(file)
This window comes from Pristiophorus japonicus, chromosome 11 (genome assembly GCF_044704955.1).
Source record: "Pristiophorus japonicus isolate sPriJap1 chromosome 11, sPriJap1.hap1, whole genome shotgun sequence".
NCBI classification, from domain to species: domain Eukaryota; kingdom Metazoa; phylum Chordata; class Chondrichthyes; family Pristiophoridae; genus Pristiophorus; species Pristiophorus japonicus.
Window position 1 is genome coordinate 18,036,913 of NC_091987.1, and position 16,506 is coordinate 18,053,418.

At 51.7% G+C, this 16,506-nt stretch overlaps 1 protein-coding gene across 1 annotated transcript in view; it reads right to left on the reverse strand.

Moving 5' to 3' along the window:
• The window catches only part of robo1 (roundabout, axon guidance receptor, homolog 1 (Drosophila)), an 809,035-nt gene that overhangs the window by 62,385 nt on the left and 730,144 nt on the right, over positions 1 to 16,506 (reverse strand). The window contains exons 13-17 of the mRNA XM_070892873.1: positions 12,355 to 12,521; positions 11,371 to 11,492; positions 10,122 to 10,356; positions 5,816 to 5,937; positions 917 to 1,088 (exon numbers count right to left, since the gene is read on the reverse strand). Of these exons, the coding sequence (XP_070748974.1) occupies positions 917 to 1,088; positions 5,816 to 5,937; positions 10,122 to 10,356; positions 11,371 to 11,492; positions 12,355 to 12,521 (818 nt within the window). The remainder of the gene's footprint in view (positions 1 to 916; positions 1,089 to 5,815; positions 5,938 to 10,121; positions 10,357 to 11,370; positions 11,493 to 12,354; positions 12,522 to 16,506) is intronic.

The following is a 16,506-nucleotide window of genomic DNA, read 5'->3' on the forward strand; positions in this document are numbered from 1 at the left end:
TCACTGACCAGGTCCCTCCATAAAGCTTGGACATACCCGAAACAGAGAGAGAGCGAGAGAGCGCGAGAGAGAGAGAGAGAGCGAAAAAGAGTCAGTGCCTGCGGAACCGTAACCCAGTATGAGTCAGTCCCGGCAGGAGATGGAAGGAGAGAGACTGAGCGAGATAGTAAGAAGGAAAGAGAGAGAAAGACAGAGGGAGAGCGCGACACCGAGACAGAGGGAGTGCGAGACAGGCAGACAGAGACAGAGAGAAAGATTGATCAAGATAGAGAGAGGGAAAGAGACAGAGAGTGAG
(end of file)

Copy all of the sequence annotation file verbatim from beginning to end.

This window comes from Pristiophorus japonicus, chromosome 11 (genome assembly GCF_044704955.1).
Source record: "Pristiophorus japonicus isolate sPriJap1 chromosome 11, sPriJap1.hap1, whole genome shotgun sequence".
NCBI classification, from domain to species: domain Eukaryota; kingdom Metazoa; phylum Chordata; class Chondrichthyes; family Pristiophoridae; genus Pristiophorus; species Pristiophorus japonicus.
Window position 1 is genome coordinate 18,036,913 of NC_091987.1, and position 16,506 is coordinate 18,053,418.

At 51.7% G+C, this 16,506-nt stretch overlaps 1 protein-coding gene across 1 annotated transcript in view; it reads right to left on the reverse strand.

Moving 5' to 3' along the window:
• The window catches only part of robo1 (roundabout, axon guidance receptor, homolog 1 (Drosophila)), an 809,035-nt gene that overhangs the window by 62,385 nt on the left and 730,144 nt on the right, over positions 1 to 16,506 (reverse strand). The window contains exons 13-17 of the mRNA XM_070892873.1: positions 12,355 to 12,521; positions 11,371 to 11,492; positions 10,122 to 10,356; positions 5,816 to 5,937; positions 917 to 1,088 (exon numbers count right to left, since the gene is read on the reverse strand). Of these exons, the coding sequence (XP_070748974.1) occupies positions 917 to 1,088; positions 5,816 to 5,937; positions 10,122 to 10,356; positions 11,371 to 11,492; positions 12,355 to 12,521 (818 nt within the window). The remainder of the gene's footprint in view (positions 1 to 916; positions 1,089 to 5,815; positions 5,938 to 10,121; positions 10,357 to 11,370; positions 11,493 to 12,354; positions 12,522 to 16,506) is intronic.

The following is a 16,506-nucleotide window of genomic DNA, read 5'->3' on the forward strand; positions in this document are numbered from 1 at the left end:
TCACTGACCAGGTCCCTCCATAAAGCTTGGACATACCCGAAACAGAGAGAGAGCGAGAGAGCGCGAGAGAGAGAGAGAGAGCGAAAAAGAGTCAGTGCCTGCGGAACCGTAACCCAGTATGAGTCAGTCCCGGCAGGAGATGGAAGGAGAGAGACTGAGCGAGATAGTAAGAAGGAAAGAGAGAGAAAGACAGAGGGAGAGCGCGACACCGAGACAGAGGGAGTGCGAGACAGGCAGACAGAGACAGAGAGAAAGATTGATCAAGATAGAGAGAGGGAAAGAGACAGAGAGTGAG